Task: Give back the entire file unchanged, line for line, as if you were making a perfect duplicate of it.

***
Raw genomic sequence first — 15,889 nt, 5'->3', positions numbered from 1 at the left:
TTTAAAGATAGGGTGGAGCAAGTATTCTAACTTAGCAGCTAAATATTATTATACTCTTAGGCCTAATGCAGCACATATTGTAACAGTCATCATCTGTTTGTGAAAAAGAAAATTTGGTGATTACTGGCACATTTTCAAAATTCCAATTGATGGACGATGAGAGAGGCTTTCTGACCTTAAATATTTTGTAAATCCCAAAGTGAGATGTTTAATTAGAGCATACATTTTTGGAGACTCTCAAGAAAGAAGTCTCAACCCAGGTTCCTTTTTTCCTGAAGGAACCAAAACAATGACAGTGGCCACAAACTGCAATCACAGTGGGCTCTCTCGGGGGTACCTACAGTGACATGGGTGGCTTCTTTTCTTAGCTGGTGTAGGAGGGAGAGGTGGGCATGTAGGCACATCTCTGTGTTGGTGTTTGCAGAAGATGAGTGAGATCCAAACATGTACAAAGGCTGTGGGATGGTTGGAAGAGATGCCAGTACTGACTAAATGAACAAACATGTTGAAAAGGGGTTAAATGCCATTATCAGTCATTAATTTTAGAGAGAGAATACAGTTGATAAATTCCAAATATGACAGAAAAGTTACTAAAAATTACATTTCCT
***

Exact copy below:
Raw genomic sequence first — 15,889 nt, 5'->3', positions numbered from 1 at the left:
TTTAAAGATAGGGTGGAGCAAGTATTCTAACTTAGCAGCTAAATATTATTATACTCTTAGGCCTAATGCAGCACATATTGTAACAGTCATCATCTGTTTGTGAAAAAGAAAATTTGGTGATTACTGGCACATTTTCAAAATTCCAATTGATGGACGATGAGAGAGGCTTTCTGACCTTAAATATTTTGTAAATCCCAAAGTGAGATGTTTAATTAGAGCATACATTTTTGGAGACTCTCAAGAAAGAAGTCTCAACCCAGGTTCCTTTTTTCCTGAAGGAACCAAAACAATGACAGTGGCCACAAACTGCAATCACAGTGGGCTCTCTCGGGGGTACCTACAGTGACATGGGTGGCTTCTTTTCTTAGCTGGTGTAGGAGGGAGAGGTGGGCATGTAGGCACATCTCTGTGTTGGTGTTTGCAGAAGATGAGTGAGATCCAAACATGTACAAAGGCTGTGGGATGGTTGGAAGAGATGCCAGTACTGACTAAATGAACAAACATGTTGAAAAGGGGTTAAATGCCATTATCAGTCATTAATTTTAGAGAGAGAATACAGTTGATAAATTCCAAATATGACAGAAAAGTTACTAAAAATTACATTTCCT